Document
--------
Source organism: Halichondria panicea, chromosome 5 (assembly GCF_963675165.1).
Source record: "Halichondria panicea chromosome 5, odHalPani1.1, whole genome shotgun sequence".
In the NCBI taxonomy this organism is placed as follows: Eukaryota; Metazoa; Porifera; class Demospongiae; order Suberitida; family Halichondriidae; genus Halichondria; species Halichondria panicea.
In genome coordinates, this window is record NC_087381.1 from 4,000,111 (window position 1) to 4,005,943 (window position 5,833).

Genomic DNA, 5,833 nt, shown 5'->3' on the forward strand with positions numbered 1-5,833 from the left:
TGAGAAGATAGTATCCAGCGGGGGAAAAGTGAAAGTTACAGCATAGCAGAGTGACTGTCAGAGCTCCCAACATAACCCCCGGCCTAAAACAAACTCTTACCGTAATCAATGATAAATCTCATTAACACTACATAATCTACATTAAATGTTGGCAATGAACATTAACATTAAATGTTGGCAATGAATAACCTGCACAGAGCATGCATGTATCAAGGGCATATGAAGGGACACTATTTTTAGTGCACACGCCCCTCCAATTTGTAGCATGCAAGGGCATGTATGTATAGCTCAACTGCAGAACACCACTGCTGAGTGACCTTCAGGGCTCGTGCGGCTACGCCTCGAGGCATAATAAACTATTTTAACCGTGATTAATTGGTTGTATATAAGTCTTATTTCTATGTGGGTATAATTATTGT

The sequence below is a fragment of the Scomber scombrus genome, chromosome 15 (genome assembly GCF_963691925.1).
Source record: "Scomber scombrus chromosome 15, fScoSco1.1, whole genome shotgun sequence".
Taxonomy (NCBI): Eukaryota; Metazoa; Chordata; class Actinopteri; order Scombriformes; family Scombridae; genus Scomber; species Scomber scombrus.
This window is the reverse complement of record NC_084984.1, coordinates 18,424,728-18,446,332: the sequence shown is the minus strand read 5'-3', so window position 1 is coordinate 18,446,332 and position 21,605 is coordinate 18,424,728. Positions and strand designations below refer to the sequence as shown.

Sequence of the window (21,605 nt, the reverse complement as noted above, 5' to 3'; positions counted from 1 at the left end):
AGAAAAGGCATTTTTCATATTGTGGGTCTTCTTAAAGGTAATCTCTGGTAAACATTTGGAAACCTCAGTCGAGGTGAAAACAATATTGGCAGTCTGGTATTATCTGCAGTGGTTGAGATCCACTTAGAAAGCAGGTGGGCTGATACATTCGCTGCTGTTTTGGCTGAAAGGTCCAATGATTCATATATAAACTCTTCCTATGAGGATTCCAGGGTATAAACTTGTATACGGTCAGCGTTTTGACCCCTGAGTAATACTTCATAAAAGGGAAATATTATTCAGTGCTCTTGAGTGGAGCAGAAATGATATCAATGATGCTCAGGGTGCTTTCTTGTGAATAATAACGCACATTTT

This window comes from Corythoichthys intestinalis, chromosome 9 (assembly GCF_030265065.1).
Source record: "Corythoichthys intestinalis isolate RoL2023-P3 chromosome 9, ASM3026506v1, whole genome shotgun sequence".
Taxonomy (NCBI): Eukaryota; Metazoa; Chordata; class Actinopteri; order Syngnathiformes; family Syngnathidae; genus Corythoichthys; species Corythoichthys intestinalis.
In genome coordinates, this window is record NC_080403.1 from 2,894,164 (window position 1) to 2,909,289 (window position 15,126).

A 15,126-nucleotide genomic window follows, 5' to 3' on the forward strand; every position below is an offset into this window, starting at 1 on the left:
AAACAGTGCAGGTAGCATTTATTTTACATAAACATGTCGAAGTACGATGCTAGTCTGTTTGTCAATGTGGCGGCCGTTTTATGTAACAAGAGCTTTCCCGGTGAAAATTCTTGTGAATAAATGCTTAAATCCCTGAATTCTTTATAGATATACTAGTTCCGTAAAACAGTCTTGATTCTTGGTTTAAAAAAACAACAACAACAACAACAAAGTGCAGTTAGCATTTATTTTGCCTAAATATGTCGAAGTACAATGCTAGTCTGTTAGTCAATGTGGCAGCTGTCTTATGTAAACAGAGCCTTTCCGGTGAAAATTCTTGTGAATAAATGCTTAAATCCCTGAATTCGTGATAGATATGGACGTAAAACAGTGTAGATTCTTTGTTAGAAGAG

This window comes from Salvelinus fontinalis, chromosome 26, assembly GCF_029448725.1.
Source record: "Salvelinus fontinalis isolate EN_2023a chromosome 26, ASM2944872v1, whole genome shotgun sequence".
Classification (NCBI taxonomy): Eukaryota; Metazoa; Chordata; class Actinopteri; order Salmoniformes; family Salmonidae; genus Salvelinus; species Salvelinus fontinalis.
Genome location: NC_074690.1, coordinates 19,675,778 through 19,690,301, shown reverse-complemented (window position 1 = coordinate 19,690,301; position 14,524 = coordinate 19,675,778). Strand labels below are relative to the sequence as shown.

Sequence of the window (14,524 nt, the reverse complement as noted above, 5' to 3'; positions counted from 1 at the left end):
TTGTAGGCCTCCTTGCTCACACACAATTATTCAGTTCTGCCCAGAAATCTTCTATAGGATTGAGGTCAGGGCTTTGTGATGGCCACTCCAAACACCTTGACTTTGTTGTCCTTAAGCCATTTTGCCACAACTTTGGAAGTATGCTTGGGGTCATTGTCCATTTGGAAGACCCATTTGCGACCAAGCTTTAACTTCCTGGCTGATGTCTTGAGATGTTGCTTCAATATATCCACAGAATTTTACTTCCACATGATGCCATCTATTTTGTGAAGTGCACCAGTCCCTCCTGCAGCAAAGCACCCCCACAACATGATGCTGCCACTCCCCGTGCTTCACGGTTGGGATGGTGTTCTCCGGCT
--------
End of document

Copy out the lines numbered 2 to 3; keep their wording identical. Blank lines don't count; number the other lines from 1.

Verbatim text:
Source record: "Halichondria panicea chromosome 5, odHalPani1.1, whole genome shotgun sequence".
In the NCBI taxonomy this organism is placed as follows: Eukaryota; Metazoa; Porifera; class Demospongiae; order Suberitida; family Halichondriidae; genus Halichondria; species Halichondria panicea.